[cliccare il link per andare alla versione in italiano]
This pleasant-sounding word indicates different foods:
- a soup (more on this below)
- an ice cream composed of fiordilatte with dark chocolate bits (more on this another day)
- a mixture of fresh cream and mozzarella frayed in thin threads used as stuffing for burrata and also sold by itself1
First, a few words on the word stracciatella. The verb stracciare in Italian means to tear, to rip, to shred. The adjective stracciato means torn, in tatters. The soup is made with a mixture of eggs and cheese that, when poured into boiling broth and mixed quickly, cooks into shreds. Besides being delicious, this soup is quite nice to look at.
My mother would make it a few times a year. Not long ago, I asked her for the proportions she uses. This elicited the well-known answer: "poi ti regoli" meaning, you adjust quantities as appropriate. And that is basically what I did. I took out of the freezer a 1-quart container with chicken broth (brodo di pollo) I had previously made, and let it thaw. I beat two eggs (due uova) in a small bowl and added a pinch of salt and a few tablespoons (three or so) of Parmigiano, freshly grated, then a small quantity (un pochino) of lemon juice. The latter ingredient is recommended by my mother.
- 1 quart chicken broth, possibly homemade
- 2 eggs
- A pinch of salt
- 3 tablespoons Parmigiano-Reggiano, freshly grated
- 1/4 teaspoon lemon juice
The making of stracciatella is fun. In a small bowl, lightly beat the eggs. Add salt and cheese and mix in, then add the lemoun juice and give it a final mix. In the meantime, bring the broth to a boil, slowly pour the egg and cheese mixture in it, while stirring briskly with a wire whisk to cause the small shreds to form. Finally, let it cook for 2-3 minutes, stirring constantly, before serving it nice and hot.
Of course, I had to add a personal touch to this, so I added some Ethiopian barley (orzo) I had cooked for another dish and forgot to use (to no lasting detriment, fortunately).
Ethiopian barley is an heirloom, hulless variety of barley, in which the tough inedible outer hull adheres loosely to the kernel and falls off during the harvesting process. Hulless barley is whole-grain barley, since both the bran layer and the germ are conserved. I get this nutritional jewel as part of my share in the Shakefork Community Farm, our wonderful local grain CSA. I cook half a cup at a time and it is so tasty, my husband likes to eat it even plain, as a side dish. The cooked grains are pleasantly chewy and create a contrast in the light-textured stracciatella.
The second time I made it (shown in the photos), I used the same quantity of broth and the same number of eggs, but I added to the latter a few tablespoons of grated Montasio, the homemade cheese featured in this post. I followed my mother's direction and adjusted the quantity as I thought appropriate, without overdoing with the cheese.
Cinzia of Bread and Cherries recently posted her version of stracciatella which offers another interesting variation on the basic recipe. I found another recipe on the Accademia Italiana della Cucina site, which calls for one liter of broth (a bit more than a quart), three eggs, four soup spoons of grated Parmigiano and 2 tablespoons of semolina. Besides salt, a pinch of grated nutmeg (noce moscata) is added (Cinzia leaves it optional). The recipe is labeled as originating from Lazio, the region where Rome is located. It is also the region where my parents were born and grew up.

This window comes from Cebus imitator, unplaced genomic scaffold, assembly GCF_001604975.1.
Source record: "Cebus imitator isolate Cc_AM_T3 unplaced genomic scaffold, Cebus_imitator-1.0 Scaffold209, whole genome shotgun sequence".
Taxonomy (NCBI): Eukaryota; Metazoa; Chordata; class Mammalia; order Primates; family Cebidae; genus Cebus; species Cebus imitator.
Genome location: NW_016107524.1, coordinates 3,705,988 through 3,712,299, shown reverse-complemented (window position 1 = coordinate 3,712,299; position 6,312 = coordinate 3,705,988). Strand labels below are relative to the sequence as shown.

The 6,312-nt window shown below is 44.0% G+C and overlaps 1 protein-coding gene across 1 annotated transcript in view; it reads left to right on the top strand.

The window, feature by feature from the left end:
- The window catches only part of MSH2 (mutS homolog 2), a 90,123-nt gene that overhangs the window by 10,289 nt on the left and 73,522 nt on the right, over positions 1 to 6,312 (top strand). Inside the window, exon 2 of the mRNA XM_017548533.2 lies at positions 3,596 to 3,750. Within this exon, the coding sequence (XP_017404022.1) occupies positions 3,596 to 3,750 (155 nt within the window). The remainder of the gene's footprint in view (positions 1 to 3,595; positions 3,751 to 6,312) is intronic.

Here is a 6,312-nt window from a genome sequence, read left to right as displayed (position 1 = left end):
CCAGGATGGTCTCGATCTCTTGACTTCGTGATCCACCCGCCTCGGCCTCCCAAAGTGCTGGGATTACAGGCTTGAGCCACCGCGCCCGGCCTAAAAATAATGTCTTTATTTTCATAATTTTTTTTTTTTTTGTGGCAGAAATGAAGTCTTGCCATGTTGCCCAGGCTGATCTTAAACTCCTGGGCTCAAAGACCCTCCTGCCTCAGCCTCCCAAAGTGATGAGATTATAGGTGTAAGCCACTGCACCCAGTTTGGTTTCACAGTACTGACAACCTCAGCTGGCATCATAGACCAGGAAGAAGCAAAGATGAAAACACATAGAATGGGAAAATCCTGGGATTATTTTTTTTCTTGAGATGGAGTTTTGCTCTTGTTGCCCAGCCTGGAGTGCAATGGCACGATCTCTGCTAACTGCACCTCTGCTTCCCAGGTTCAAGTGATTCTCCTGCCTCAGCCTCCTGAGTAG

1 This meaning was unknown to me until today (April 4, 2009): apologies to the early readers. It is not listed in my dictionary and I must admit I have never had a piece of burrata in my life not have I visited Bari and the surrounding area, where burrata is made.
A tureen of steaming stracciatella is what I am bringing to the Festa Italiana, an event organized by Maryann of Finding La Dolce Vita and Marie of Proud Italian Cook. The running roundup is available here and [unfortunately no longer] here.
Click on the button to hear me pronounce the Italian words mentioned in the post:
or launch the stracciatella audio file [mp3].
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Questa minestra tradizionale laziale è preparata con un miscuglio di uova e formaggio che, quando è versato nel brodo bollente e mescolato velocemente, cuoce in forma di "stracci."
Mia madre la preparava alcune volte l'anno, in particolare il giorno di Pasqua. Quando le ho chiesto le dosi, mi ha dato la solita risposta "poi ti regoli." E questo ho fatto.
- 950 ml brodo di pollo (o misto pollo e carne), possibilmente fatto in casa
- 2 uova
- un pizzico di sale
- 3 cucchiai di Parmigiano-Reggiano macinato fresco
- 1/4 cucchiaino di succo di limone (indicazione di mia madre)
Preparare la stracciatella è divertente. In una ciotola, sbattere leggermente le uova, poi aggiungere sale e formaggio e mescolare. Infine, aggiungere il succo di limone e mescolare un'ultima volta.
Nel frattempo, portare a bollore il brodo. Versare lentamente il miscuglio di uova e formaggio nel brodo e allo stesso tempo mescolare il brodo rapidamente con il frullino in modo che si formino gli stracci. Infine, lasciar cuocere per un paio di minuti, mescolando sempre. Servire subito.
Potete incontrare variazioni di questa minestra tradizionale, come l'aggiunta di semolino o quella di noce moscata. A me piace come la faceva mia madre.
Con questo post contribuisco all'Abbecedario culinario d'Italia, un evento organizzato dalla Trattoria MuVarA che ci porterà a visitare tutte le regioni italiane utilizzando come guida l'alfabeto. La tappa R come Roma è ospitato da Eleonora e Fronza di Garbugli0.